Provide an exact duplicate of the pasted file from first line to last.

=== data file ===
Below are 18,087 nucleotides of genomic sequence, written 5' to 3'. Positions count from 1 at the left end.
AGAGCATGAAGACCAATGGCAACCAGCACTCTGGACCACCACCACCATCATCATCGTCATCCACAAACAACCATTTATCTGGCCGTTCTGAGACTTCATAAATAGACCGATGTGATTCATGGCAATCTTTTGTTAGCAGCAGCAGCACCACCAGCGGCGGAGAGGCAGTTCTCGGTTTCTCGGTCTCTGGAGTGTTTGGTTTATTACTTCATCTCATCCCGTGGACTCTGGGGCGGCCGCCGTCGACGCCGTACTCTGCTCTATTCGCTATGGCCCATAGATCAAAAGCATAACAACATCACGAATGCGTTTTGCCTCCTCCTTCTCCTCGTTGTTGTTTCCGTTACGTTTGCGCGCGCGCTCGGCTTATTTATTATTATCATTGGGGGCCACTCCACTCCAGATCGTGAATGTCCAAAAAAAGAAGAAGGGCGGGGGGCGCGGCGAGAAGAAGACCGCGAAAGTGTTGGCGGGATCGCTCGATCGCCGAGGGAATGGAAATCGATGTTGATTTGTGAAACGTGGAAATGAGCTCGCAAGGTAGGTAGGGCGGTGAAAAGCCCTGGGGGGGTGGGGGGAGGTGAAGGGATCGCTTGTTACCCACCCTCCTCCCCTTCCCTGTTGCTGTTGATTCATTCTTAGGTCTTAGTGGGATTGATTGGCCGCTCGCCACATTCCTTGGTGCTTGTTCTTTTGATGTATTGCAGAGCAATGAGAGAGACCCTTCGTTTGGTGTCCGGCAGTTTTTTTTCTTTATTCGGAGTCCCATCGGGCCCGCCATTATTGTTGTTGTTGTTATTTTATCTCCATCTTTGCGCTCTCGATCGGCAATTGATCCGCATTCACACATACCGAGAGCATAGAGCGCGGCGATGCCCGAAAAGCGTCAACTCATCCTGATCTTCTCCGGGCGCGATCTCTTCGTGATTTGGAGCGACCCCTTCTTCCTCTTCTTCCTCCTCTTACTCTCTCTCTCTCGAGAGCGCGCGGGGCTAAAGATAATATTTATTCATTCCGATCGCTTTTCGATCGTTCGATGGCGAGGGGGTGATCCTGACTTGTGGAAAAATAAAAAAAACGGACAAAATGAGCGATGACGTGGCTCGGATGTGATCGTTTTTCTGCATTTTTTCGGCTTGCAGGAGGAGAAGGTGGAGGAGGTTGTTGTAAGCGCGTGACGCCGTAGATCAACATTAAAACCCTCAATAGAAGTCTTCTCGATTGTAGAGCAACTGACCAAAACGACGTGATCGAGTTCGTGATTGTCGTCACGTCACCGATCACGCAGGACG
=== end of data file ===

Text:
Below are 18,087 nucleotides of genomic sequence, written 5' to 3'. Positions count from 1 at the left end.
AGAGCATGAAGACCAATGGCAACCAGCACTCTGGACCACCACCACCATCATCATCGTCATCCACAAACAACCATTTATCTGGCCGTTCTGAGACTTCATAAATAGACCGATGTGATTCATGGCAATCTTTTGTTAGCAGCAGCAGCACCACCAGCGGCGGAGAGGCAGTTCTCGGTTTCTCGGTCTCTGGAGTGTTTGGTTTATTACTTCATCTCATCCCGTGGACTCTGGGGCGGCCGCCGTCGACGCCGTACTCTGCTCTATTCGCTATGGCCCATAGATCAAAAGCATAACAACATCACGAATGCGTTTTGCCTCCTCCTTCTCCTCGTTGTTGTTTCCGTTACGTTTGCGCGCGCGCTCGGCTTATTTATTATTATCATTGGGGGCCACTCCACTCCAGATCGTGAATGTCCAAAAAAAGAAGAAGGGCGGGGGGCGCGGCGAGAAGAAGACCGCGAAAGTGTTGGCGGGATCGCTCGATCGCCGAGGGAATGGAAATCGATGTTGATTTGTGAAACGTGGAAATGAGCTCGCAAGGTAGGTAGGGCGGTGAAAAGCCCTGGGGGGGTGGGGGGAGGTGAAGGGATCGCTTGTTACCCACCCTCCTCCCCTTCCCTGTTGCTGTTGATTCATTCTTAGGTCTTAGTGGGATTGATTGGCCGCTCGCCACATTCCTTGGTGCTTGTTCTTTTGATGTATTGCAGAGCAATGAGAGAGACCCTTCGTTTGGTGTCCGGCAGTTTTTTTTCTTTATTCGGAGTCCCATCGGGCCCGCCATTATTGTTGTTGTTGTTATTTTATCTCCATCTTTGCGCTCTCGATCGGCAATTGATCCGCATTCACACATACCGAGAGCATAGAGCGCGGCGATGCCCGAAAAGCGTCAACTCATCCTGATCTTCTCCGGGCGCGATCTCTTCGTGATTTGGAGCGACCCCTTCTTCCTCTTCTTCCTCCTCTTACTCTCTCTCTCTCGAGAGCGCGCGGGGCTAAAGATAATATTTATTCATTCCGATCGCTTTTCGATCGTTCGATGGCGAGGGGGTGATCCTGACTTGTGGAAAAATAAAAAAAACGGACAAAATGAGCGATGACGTGGCTCGGATGTGATCGTTTTTCTGCATTTTTTCGGCTTGCAGGAGGAGAAGGTGGAGGAGGTTGTTGTAAGCGCGTGACGCCGTAGATCAACATTAAAACCCTCAATAGAAGTCTTCTCGATTGTAGAGCAACTGACCAAAACGACGTGATCGAGTTCGTGATTGTCGTCACGTCACCGATCACGCAGGACG